- RNTCP or the Revised National Tuberculosis Control Program is the state-run tuberculosis control initiative of the Government of India.
- It incorporates the principles of directly observed treatment-shortcourse (DOTS), the global TB control strategy of the World Health Organization.
- The program provides, free of cost, quality anti-tubercular drugs across the country through the numerous Primary Health Centres and the growing number of private-sector DOTS-providers
Issues with current TB treatment
Diagnosis by smear microscopy-
- Diagnosis is primarily done examining sputum samples of the patient under a microscope. The detection of TB bacilli in the sample confirms the diagnosis.
- The national programme’s heavy dependence on the century-old, insensitive smear microscopy as a primary diagnostic tool has been strongly criticised.
- The test is not very sensitive,i.e. it does not detect all cases. So false negatives are high.
- Further the microscopy is ill-equipped to diagnose drug-resistant TB. This is particularly worrying as the number of drug-resistant cases is steadily increasing.
2. Treatment of MDR-TB
- Current treatment regimen includes oral treatment with 4 drugs, i.e.HRZE- Isoniazid, Rifampicin, Pyrizinamide and Ethambutol- thrice weekly for 6 months.
- Its called directly observed treatment-shortcourse (DOTS) as its done under the supervision of a treatment provider.
- The RNTCP currently treats patients without knowing their resistance profile.
- This along with its current regimen of thrice weekly drugs even to those with prior resistance has been associated with “failure and amplification” of resistance to rifampicin drug. It is therefore likely, under programme conditions, to be generating more MDR cases
- The Standards for Tuberculosis Care in India (STCI), the WHO and national TB institutes — advocates drug sensitivity testing for all presumed MDR-TB cases. However, this may not become a reality in the near future. Progress is threatened by slow uptake of the new molecular test
3. TB notification
- The private practitioners should mandatoryily notify new TB cases to RNTCP. In spite of mandatory notification, TB patients [treated by private doctors] are not notified to the RNTCP.
How these problems need to be addressed
- Accelerate implementation of the transition to daily dosing
- Universalise drug susceptibility testing (National Institute for Research in Tuberculosis, the RNTCP is planning to start daily dosing using fixed dose combination in 5-6 States and then expand it to the rest of the country. RNTCP is currently procuring drugs to make this shift.)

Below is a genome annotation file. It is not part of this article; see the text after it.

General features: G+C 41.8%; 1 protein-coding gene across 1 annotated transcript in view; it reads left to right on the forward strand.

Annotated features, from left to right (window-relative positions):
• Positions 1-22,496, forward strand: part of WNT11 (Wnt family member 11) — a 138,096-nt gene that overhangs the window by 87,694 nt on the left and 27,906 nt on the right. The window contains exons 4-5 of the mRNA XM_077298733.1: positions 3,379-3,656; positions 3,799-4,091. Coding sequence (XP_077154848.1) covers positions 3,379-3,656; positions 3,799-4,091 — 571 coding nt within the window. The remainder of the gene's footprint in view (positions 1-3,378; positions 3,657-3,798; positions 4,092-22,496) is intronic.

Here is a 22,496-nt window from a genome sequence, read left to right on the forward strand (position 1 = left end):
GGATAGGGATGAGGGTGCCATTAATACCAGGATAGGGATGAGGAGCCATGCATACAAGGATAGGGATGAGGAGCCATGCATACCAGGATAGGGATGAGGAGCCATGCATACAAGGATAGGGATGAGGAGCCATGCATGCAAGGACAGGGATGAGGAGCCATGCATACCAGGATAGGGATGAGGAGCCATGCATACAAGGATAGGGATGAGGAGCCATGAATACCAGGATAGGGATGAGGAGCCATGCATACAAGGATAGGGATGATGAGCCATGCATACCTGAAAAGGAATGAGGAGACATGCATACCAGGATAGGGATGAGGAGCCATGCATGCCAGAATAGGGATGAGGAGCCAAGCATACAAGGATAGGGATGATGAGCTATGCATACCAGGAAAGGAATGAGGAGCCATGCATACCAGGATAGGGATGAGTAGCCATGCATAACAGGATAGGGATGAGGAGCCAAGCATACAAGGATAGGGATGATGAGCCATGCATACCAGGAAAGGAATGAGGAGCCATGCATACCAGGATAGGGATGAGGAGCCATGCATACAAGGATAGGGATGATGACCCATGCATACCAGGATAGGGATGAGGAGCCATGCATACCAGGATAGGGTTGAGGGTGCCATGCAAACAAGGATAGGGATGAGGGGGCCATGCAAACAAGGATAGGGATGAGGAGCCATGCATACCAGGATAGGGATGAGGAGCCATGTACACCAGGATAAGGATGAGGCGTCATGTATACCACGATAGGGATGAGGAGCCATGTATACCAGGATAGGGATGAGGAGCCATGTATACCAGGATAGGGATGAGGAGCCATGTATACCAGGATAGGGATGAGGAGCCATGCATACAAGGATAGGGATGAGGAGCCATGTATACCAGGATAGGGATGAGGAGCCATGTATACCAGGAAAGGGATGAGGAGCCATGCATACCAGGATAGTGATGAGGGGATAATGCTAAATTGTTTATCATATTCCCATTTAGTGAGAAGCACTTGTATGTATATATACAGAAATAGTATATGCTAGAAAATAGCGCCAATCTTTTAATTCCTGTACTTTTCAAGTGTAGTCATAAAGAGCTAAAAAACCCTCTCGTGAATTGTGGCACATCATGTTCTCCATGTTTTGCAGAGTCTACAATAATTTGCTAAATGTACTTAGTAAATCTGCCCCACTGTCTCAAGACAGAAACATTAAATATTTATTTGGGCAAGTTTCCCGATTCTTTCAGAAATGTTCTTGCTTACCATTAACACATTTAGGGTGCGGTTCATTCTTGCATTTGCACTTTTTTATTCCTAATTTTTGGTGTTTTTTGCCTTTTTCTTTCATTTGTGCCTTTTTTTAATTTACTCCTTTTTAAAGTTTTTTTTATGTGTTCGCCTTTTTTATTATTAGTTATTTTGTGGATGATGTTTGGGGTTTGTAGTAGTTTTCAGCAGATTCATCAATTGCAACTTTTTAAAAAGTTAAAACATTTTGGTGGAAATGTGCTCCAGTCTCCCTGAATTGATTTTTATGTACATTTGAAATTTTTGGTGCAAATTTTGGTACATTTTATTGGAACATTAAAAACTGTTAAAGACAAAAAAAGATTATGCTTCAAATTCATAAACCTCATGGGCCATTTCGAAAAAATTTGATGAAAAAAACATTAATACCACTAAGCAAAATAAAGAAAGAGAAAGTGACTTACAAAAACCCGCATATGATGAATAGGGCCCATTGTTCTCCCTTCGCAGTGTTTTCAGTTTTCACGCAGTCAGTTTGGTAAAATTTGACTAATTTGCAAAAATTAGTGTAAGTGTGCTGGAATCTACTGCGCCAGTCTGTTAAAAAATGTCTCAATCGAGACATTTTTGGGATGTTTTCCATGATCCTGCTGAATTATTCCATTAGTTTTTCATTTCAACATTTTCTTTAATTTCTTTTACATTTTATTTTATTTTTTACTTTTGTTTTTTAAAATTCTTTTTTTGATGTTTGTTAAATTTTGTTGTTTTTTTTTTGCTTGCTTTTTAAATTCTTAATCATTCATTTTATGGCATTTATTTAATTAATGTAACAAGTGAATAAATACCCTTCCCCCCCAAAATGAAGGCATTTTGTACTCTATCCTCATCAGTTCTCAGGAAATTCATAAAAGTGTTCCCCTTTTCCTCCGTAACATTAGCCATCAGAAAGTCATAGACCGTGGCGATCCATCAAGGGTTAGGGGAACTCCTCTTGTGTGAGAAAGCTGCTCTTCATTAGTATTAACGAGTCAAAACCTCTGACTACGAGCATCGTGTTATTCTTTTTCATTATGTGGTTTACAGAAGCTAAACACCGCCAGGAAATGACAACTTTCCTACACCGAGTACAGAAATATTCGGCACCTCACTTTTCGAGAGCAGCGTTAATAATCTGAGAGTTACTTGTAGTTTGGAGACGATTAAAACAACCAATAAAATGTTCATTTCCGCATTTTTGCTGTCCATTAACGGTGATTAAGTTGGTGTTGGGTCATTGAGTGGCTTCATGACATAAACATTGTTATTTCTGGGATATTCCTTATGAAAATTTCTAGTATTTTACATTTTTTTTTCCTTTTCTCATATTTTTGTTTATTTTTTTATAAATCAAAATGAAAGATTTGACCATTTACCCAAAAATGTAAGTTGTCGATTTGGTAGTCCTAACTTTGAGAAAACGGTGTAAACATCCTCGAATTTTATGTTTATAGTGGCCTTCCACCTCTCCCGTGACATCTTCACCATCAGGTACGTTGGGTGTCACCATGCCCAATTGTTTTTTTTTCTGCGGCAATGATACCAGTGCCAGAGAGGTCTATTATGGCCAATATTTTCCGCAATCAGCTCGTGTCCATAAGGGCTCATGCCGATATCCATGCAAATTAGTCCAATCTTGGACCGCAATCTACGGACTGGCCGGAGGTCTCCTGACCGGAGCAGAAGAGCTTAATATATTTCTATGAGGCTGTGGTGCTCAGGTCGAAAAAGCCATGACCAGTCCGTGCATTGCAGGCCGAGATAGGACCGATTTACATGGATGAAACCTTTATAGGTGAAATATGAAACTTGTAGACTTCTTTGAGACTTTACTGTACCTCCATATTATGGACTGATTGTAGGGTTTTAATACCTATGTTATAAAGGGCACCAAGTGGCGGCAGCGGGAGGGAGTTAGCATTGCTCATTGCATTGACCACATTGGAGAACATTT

- Ministry should develop e-Nikshay, an advanced version to the existing Nikshay system for notifying TB patients
- The government should eliminate taxation on TB diagnostics and drugs considering TB as a public health emergency.
- The Ministry of Health should minimises the out-of-pocket expenditure by families by supporting the cost of TB testing and [providing] free drugs.
- The government should establish a “state-of-art TB surveillance system for capturing all TB cases, public and privately-treated.” This is essential for the country to “capture and respond to local and focal epidemics.”
- The national strategic plan (NSP) for TB control for 2012-17 developed by the Union Ministry of Health & Family Welfare had raised the bar for tackling the rapidly growing TB epidemic in the country. The main goals of the strategic plan are to provide universal access to early diagnosis and treatment and improve case detection.
Child-friendly TB drugs launched
- For the first time, child-friendly TB drugs for first-line medication in a fixed-dose combination was launched by TB Alliance, UNITAID and WHO at the 46th Union World Conference on Lung Health in Cape Town, South Africa.
- These drugs, which meet the WHO’s revised dosage guidelines of 2010, are meant for children weighing less than 25 kg.
- The fixed-dose drugs are already available and countries can place an order, which can take 2-3 months for delivery
- The Mumbai-based Macleods Pharmaceuticals is the only company manufacturing the child-friendly drugs.
- According to the WHO, each year, at least 1 million children become ill with TB.
- The medicines will cost $15.54 for the six-month course of treatment.
- The availability of child-friendly TB drugs of correct dosages will increase drug adherence and thereby reduce acquired drug resistance.
- Since the fixed-dose combinations come in a dissolvable form, tablets no longer need to be crushed. Instead, the required number of paediatric tablets can be dissolved in water.
- The tablets are flavoured, thus making it easier for children.
- In the absence of fixed-dose combination drugs of correct dosages, children were typically treated with multiple pills intended for adults. The adult drugs had to be crushed or split to achieve an appropriate dose for a child. Crushing medicines often led to imprecise dosing. Crushing also makes the drugs bitter to taste, making it all the more difficult to administer to young children.
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